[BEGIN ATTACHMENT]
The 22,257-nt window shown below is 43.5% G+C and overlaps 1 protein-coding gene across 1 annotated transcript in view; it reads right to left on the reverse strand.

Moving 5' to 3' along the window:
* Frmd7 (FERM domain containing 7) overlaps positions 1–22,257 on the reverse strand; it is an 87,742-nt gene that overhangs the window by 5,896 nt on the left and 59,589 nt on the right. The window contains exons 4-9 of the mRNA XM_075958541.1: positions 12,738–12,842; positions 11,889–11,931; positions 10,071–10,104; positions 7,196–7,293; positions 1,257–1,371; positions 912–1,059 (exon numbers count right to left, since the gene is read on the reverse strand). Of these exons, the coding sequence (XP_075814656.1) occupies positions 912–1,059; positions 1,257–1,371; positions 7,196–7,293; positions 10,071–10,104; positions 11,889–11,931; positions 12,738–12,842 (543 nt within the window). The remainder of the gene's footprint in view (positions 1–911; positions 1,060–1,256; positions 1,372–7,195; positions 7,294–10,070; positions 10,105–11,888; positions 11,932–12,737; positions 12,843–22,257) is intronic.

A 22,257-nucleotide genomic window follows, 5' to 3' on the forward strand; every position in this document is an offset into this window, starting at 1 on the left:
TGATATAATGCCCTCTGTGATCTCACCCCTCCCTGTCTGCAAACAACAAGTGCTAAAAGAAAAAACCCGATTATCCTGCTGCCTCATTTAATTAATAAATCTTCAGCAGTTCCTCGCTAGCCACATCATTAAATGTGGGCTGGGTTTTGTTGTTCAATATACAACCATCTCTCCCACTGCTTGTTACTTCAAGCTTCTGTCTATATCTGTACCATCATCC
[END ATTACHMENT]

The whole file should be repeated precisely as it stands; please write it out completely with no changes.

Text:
The 22,257-nt window shown below is 43.5% G+C and overlaps 1 protein-coding gene across 1 annotated transcript in view; it reads right to left on the reverse strand.

Moving 5' to 3' along the window:
* Frmd7 (FERM domain containing 7) overlaps positions 1–22,257 on the reverse strand; it is an 87,742-nt gene that overhangs the window by 5,896 nt on the left and 59,589 nt on the right. The window contains exons 4-9 of the mRNA XM_075958541.1: positions 12,738–12,842; positions 11,889–11,931; positions 10,071–10,104; positions 7,196–7,293; positions 1,257–1,371; positions 912–1,059 (exon numbers count right to left, since the gene is read on the reverse strand). Of these exons, the coding sequence (XP_075814656.1) occupies positions 912–1,059; positions 1,257–1,371; positions 7,196–7,293; positions 10,071–10,104; positions 11,889–11,931; positions 12,738–12,842 (543 nt within the window). The remainder of the gene's footprint in view (positions 1–911; positions 1,060–1,256; positions 1,372–7,195; positions 7,294–10,070; positions 10,105–11,888; positions 11,932–12,737; positions 12,843–22,257) is intronic.

A 22,257-nucleotide genomic window follows, 5' to 3' on the forward strand; every position in this document is an offset into this window, starting at 1 on the left:
TGATATAATGCCCTCTGTGATCTCACCCCTCCCTGTCTGCAAACAACAAGTGCTAAAAGAAAAAACCCGATTATCCTGCTGCCTCATTTAATTAATAAATCTTCAGCAGTTCCTCGCTAGCCACATCATTAAATGTGGGCTGGGTTTTGTTGTTCAATATACAACCATCTCTCCCACTGCTTGTTACTTCAAGCTTCTGTCTATATCTGTACCATCATCC